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A Key for Contractor Marketing Success

Contractor MarketingSpeak Your Customers’ Language

Have you ever gone into a store to buy a computer, only to be totally baffled by the vocabulary of the salesperson? You think you know what you want, but all of a sudden the salesperson is slinging terminology and acronyms around you’ve never heard of and you’re left feeling “less than brilliant” about your proposed purchase.

A lot of people feel the same way when they talk to a building contractor or look for information online. Sometimes they feel like they don’t even know how to ask the right questions.

When potential customers look for your services online, they may not use the same terminology that you do. They’re not builders—they’re homeowners. That means they use homeowner language to describe what they’re looking for.

Why is that important? Here are a couple of reasons:

Getting Found

When people look for information about building or remodeling today, they don’t pull out the phonebook. They go to the Internet. They probably go to a search engine such as Google© and start typing in keywords. If the words they use to describe what they are looking for are dramatically different than the words you use to describe your services, they may not find you. That’s what’s essentially behind organic Search Engine Optimization (SEO). The search engines try to match the words that people type with content on various websites. The more your website content matches the words that people use to search—the more often they’ll end up on your website.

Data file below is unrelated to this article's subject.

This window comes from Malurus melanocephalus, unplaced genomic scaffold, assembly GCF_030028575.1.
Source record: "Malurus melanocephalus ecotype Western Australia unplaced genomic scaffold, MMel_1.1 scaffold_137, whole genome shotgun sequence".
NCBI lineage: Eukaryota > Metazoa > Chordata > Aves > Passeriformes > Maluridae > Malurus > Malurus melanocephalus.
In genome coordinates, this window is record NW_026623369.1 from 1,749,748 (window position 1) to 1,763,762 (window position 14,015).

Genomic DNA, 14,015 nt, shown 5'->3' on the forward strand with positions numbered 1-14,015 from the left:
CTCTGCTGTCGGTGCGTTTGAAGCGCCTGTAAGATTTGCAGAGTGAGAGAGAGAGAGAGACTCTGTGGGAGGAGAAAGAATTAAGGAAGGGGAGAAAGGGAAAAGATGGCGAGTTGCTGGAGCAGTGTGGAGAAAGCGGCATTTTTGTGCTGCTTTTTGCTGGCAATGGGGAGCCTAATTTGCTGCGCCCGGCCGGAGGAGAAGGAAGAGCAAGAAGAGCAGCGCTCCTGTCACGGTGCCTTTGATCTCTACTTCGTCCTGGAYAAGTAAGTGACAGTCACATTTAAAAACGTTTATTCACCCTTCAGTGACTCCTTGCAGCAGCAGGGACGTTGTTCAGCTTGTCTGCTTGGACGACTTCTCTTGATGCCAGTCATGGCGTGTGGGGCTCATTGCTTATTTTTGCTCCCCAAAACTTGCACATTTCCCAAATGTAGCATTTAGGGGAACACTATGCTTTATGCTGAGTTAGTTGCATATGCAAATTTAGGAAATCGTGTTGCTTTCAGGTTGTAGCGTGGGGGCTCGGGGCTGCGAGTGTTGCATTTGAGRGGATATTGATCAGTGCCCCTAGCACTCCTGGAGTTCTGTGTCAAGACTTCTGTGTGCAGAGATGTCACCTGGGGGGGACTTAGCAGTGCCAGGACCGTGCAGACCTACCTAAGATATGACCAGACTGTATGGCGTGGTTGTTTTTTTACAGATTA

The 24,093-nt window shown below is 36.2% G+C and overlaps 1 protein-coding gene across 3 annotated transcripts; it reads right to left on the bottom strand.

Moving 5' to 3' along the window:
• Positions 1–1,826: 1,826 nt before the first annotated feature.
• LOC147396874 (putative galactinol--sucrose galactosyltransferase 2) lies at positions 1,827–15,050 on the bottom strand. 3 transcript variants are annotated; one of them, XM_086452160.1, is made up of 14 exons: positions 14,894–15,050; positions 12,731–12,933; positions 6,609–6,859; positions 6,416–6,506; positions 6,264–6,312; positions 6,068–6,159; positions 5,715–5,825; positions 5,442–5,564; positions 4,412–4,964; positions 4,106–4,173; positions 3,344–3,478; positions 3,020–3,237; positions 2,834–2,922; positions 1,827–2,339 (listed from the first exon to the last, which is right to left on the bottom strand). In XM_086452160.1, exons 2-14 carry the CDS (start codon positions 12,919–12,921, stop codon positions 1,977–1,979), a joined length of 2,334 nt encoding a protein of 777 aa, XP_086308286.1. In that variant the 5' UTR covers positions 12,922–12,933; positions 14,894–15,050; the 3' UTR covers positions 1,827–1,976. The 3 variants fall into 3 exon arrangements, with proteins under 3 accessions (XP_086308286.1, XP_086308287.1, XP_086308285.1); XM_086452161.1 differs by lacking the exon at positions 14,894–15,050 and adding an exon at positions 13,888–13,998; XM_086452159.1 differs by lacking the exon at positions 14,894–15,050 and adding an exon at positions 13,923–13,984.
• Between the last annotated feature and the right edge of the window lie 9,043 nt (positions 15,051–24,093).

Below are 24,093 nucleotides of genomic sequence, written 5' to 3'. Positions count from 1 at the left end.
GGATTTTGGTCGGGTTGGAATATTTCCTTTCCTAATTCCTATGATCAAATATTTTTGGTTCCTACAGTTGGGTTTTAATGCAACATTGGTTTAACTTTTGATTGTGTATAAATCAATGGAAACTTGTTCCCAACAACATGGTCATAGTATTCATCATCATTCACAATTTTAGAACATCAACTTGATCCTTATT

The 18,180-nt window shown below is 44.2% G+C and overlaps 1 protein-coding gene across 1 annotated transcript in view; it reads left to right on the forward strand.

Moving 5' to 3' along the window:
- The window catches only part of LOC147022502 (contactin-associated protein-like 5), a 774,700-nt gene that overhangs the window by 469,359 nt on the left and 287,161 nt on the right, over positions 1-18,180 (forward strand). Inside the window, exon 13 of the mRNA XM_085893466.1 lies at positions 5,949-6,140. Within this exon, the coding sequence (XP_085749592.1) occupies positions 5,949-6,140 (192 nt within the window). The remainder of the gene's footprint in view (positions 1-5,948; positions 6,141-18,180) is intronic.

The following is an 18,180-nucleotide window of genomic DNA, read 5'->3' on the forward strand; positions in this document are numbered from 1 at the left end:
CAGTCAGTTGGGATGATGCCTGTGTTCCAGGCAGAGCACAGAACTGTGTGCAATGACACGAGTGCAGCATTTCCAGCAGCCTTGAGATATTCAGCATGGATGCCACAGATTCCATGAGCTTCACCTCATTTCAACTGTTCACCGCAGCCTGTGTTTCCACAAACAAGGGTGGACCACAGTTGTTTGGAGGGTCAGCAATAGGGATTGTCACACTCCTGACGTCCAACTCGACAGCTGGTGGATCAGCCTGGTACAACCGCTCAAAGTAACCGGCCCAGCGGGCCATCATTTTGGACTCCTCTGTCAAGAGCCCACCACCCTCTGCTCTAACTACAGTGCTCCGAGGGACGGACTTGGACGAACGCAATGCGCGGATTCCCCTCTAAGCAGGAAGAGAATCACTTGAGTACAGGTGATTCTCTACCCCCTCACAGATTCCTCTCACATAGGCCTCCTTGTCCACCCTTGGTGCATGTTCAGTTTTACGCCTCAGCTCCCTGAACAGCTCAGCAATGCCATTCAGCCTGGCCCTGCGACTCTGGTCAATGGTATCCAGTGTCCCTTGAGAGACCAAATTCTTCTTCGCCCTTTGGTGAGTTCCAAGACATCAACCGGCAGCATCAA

Gaining Trust

Let’s go back to the illustration of buying a computer. If the salesperson can’t communicate in terms of how the computer is going to help you, you’re probably not going to buy it. Worse yet, if the sales person makes you feel like an idiot (deliberately or not), you’re probably not going to buy from him or her (even if you later decide to buy). But if that same salesperson talks about what the computer can do for you—in terms that make sense for you—there’s a much better likelihood that you will (eventually) end up making a purchase. And you’ll want to purchase it from someone who understands how you want to use it.

So speaking your customers’ language helps them find you in the first place, and then helps you gain their trust—and even their business.

Contractor Marketing